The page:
One of many players impacted by the NBA’s shortened offseason last fall, James Ennis entered the 2020/21 campaign with one goal in mind: putting forth the best season of his seven-year career.
Ennis, who went on to average 8.4 points and 4.0 rebounds in 24 minutes per contest, managed to succeed in his mission during the games he played. He made 41 appearances — missing some due to calf, hamstring, and groin injuries — and shot 47.3% from the floor, including a scorching 43.3% from deep.
With teams and players able to negotiate free-agent deals beginning on Monday at 6:00pm ET, the 31-year-old will enter the new league year as a coveted three-and-D wing.
“I’ve been in the league for a while,” Ennis told Hoops Rumors in a phone interview this week. “I’m in the league for a reason, obviously. Good vet, a good locker room guy, good teammate all-around. I just want to win. That’s my biggest thing.”
Ennis is one of a number of intriguing role-playing forwards set to reach the open market, along with teammate Otto Porter, P.J. Tucker, Nicolas Batum, Rudy Gay, Doug McDermott, Trevor Ariza, and Kent Bazemore, among others.
At 6’6” and 215 pounds, Ennis plays a position of need in the modern game and can make an impact on both ends of the floor. He’s expected to receive interest from multiple playoff contenders, with the Hornets, Jazz, Lakers, Bucks, Mavericks, and Sixers among the potential fits.
“I can guard one-through-four. I can switch, I’m versatile and I can spread the court with my shooting ability,” he explained.
Ennis’ injury woes were a blemish on an otherwise impressive campaign, but he has several healthy seasons on his résumé. Ennis appeared in 69 games during the compressed 2019/20 season and played a key role in the Sixers’ rotation the year before that, averaging 15.8 minutes per game for the team that took Kawhi Leonard’s Raptors to seven games in the Eastern Conference Semifinals.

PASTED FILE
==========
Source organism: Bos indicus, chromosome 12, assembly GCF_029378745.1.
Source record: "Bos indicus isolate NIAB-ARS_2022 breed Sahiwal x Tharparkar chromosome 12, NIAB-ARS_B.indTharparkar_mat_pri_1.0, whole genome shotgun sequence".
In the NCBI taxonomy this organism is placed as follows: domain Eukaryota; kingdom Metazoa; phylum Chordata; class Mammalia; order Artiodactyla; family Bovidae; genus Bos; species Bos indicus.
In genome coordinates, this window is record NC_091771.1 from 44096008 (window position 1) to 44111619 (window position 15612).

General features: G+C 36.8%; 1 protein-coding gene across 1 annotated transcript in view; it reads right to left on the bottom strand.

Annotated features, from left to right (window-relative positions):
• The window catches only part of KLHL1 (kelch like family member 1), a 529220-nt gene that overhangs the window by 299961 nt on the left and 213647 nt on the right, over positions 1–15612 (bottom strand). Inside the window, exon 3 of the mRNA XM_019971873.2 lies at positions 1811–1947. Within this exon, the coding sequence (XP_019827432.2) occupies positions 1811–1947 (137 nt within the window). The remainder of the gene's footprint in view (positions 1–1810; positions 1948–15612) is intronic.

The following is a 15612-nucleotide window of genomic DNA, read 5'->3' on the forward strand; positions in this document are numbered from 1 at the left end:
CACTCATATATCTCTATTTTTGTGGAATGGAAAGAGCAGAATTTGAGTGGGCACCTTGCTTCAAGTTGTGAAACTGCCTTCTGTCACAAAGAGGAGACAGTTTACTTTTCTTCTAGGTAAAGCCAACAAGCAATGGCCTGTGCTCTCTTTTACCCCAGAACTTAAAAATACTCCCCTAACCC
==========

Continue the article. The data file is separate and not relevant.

“There were a lot of injuries for Orlando this year,” he said. “I feel like that really made the front office go toward rebuilding. They had that same team there for what, four years?
“For me, I had an okay season. If I didn’t get injured so much due to the short offseason — it was a quick turnaround. I felt like that’s what caused my injuries. There were a lot of injuries, in general, this year. I only averaged 8.4 (points per game), but if I was healthy and played more games, I probably would’ve been at 10-to-13 (PPG) this past year.”
Following the Magic’s first-round playoff exit last August, Ennis began his shortened offseason by immediately getting to work on his jump shot for the coming year. He would work out during the daytime — including basketball or weight-lifting training, depending on the day — and make 500 threes each night.
He concentrated on the small – but important – details: holding his follow-through, keeping his balance, and practicing on a daily basis. The shooting repetitions paid off, as his 43.3% rate on three-pointers was the second-best mark of his career and his best since 2015/16.
Ennis’ future remains unclear as the Magic continue their rebuilding phase – they went 21-51 this season and traded Nikola Vucevic, Aaron Gordon and Evan Fournier before the deadline – but he would welcome a return if the right dominoes fell, he said.
The veteran forward will enter free agency armed with a respectable 41-game sample that should make him an appealing under-the-radar target for teams in need of a wing.
“I like Orlando a lot. When I first got here, I got an opportunity — and that’s all you can ask from a coach,” said Ennis, who was dealt from the Sixers to the Magic at the 2020 deadline. “I’ve definitely enjoyed the city and I’ve made a lot of good memories with my daughter.”